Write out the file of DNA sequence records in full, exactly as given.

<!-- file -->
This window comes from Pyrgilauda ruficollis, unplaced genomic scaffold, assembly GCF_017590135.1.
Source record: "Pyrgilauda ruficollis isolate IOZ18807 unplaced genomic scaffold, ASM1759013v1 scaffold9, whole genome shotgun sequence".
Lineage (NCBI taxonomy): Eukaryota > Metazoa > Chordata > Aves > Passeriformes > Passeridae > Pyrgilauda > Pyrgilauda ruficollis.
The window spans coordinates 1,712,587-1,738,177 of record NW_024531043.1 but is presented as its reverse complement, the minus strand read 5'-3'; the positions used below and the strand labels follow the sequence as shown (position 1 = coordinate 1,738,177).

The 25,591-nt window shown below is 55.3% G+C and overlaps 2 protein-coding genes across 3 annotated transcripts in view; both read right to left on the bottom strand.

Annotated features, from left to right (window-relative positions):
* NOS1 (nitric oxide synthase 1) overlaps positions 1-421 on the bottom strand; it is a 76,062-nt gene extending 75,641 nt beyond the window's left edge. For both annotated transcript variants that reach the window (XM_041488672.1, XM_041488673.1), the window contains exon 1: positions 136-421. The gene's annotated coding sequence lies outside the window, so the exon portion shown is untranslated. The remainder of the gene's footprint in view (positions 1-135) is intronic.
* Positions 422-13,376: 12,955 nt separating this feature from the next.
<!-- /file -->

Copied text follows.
This window comes from Pyrgilauda ruficollis, unplaced genomic scaffold, assembly GCF_017590135.1.
Source record: "Pyrgilauda ruficollis isolate IOZ18807 unplaced genomic scaffold, ASM1759013v1 scaffold9, whole genome shotgun sequence".
Lineage (NCBI taxonomy): Eukaryota > Metazoa > Chordata > Aves > Passeriformes > Passeridae > Pyrgilauda > Pyrgilauda ruficollis.
The window spans coordinates 1,712,587-1,738,177 of record NW_024531043.1 but is presented as its reverse complement, the minus strand read 5'-3'; the positions used below and the strand labels follow the sequence as shown (position 1 = coordinate 1,738,177).

The 25,591-nt window shown below is 55.3% G+C and overlaps 2 protein-coding genes across 3 annotated transcripts in view; both read right to left on the bottom strand.

Annotated features, from left to right (window-relative positions):
* NOS1 (nitric oxide synthase 1) overlaps positions 1-421 on the bottom strand; it is a 76,062-nt gene extending 75,641 nt beyond the window's left edge. For both annotated transcript variants that reach the window (XM_041488672.1, XM_041488673.1), the window contains exon 1: positions 136-421. The gene's annotated coding sequence lies outside the window, so the exon portion shown is untranslated. The remainder of the gene's footprint in view (positions 1-135) is intronic.
* Positions 422-13,376: 12,955 nt separating this feature from the next.